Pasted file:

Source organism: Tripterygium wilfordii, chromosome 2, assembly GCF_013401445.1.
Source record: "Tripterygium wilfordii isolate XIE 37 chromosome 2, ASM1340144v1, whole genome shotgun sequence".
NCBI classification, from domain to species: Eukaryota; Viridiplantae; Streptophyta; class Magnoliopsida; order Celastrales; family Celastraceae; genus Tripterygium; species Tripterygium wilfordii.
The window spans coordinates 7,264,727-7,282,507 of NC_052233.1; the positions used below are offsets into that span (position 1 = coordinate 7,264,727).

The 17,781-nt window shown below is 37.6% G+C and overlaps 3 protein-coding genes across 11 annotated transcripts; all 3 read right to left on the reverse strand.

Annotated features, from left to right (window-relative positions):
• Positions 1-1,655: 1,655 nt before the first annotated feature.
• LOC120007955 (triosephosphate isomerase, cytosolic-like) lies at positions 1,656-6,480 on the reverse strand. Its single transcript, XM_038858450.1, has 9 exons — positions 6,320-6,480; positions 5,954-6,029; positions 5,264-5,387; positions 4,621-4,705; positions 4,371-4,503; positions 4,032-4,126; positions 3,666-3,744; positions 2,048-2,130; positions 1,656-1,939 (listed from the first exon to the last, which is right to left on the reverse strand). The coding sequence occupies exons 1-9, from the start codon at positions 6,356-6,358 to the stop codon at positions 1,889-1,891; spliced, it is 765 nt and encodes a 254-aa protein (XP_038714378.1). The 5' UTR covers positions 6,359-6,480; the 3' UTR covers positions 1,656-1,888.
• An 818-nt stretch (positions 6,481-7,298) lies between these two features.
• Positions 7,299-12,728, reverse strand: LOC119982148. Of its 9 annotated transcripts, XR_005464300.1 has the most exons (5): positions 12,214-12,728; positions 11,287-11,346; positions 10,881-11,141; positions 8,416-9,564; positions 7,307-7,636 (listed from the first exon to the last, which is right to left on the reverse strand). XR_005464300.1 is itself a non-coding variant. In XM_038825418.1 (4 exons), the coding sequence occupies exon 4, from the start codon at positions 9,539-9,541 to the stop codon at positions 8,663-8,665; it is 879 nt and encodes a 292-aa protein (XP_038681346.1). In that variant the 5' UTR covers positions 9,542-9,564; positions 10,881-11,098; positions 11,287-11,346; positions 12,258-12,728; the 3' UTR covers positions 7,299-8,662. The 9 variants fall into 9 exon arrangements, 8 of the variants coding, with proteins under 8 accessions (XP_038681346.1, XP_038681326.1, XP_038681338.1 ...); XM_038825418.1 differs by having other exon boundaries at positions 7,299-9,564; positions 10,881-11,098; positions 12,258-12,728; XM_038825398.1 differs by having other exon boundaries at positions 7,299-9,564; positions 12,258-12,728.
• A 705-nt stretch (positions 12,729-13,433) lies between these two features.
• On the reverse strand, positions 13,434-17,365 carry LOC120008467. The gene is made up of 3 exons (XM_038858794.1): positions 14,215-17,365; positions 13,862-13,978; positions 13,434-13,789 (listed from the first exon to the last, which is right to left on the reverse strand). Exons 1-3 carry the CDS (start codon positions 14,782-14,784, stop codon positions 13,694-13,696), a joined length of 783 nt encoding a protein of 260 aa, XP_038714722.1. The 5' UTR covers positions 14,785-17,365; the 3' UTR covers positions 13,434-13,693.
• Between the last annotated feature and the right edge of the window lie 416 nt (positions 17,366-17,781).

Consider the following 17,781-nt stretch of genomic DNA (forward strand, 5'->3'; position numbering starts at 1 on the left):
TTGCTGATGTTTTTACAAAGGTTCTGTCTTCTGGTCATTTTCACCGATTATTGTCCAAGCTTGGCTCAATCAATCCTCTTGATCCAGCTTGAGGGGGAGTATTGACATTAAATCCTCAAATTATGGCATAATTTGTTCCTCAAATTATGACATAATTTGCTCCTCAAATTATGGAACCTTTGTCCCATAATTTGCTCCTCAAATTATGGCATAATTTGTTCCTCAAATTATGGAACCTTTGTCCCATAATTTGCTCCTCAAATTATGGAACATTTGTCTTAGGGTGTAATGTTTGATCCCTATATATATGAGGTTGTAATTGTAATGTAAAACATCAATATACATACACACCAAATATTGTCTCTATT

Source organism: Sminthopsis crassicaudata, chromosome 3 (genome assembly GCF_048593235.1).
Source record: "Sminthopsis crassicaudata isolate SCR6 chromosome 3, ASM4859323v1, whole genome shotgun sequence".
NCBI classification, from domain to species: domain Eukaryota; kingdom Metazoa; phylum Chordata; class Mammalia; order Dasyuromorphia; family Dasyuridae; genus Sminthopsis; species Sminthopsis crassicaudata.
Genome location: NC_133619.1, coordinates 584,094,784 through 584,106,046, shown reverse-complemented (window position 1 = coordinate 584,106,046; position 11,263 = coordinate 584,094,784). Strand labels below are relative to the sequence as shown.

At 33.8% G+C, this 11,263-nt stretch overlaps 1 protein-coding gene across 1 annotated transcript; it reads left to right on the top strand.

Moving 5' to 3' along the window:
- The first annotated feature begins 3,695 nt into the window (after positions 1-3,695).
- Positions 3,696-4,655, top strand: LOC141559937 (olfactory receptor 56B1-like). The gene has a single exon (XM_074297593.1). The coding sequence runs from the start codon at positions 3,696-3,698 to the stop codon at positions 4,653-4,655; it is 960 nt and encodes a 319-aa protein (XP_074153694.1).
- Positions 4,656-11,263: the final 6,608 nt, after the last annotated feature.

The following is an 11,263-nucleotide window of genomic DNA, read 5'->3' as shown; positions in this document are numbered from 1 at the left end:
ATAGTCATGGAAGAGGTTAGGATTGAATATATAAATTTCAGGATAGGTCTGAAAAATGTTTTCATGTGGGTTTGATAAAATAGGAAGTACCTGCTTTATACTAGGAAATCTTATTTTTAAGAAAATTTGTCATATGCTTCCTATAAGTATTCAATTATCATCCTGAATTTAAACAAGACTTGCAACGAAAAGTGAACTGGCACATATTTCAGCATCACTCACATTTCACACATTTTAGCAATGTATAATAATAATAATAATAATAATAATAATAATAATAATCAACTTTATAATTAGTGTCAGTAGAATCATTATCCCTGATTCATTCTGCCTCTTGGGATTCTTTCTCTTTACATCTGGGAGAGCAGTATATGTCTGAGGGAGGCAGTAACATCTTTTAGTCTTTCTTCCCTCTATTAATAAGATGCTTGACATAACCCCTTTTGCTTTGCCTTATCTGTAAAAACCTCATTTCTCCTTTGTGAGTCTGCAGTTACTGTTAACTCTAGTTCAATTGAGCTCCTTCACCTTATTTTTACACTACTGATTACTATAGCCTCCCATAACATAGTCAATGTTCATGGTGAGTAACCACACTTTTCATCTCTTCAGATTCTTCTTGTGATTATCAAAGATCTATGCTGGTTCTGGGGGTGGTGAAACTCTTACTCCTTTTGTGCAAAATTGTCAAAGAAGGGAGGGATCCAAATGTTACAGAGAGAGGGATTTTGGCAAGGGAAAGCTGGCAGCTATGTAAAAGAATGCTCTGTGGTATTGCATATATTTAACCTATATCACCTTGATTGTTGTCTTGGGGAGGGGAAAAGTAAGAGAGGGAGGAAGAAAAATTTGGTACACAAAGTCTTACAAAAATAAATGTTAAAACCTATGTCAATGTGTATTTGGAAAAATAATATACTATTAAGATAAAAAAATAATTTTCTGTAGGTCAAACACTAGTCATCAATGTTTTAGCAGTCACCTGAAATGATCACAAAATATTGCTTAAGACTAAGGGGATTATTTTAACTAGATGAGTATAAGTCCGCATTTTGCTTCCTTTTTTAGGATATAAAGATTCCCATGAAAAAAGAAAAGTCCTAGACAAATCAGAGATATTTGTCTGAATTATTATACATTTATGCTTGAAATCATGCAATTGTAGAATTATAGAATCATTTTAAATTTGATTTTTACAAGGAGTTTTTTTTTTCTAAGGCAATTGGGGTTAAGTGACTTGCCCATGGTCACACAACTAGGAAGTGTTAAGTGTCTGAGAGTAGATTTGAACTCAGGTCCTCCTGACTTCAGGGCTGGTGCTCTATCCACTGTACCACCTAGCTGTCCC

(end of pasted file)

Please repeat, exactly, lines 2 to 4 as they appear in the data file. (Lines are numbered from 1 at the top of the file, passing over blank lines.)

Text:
Source record: "Tripterygium wilfordii isolate XIE 37 chromosome 2, ASM1340144v1, whole genome shotgun sequence".
NCBI classification, from domain to species: Eukaryota; Viridiplantae; Streptophyta; class Magnoliopsida; order Celastrales; family Celastraceae; genus Tripterygium; species Tripterygium wilfordii.
The window spans coordinates 7,264,727-7,282,507 of NC_052233.1; the positions used below are offsets into that span (position 1 = coordinate 7,264,727).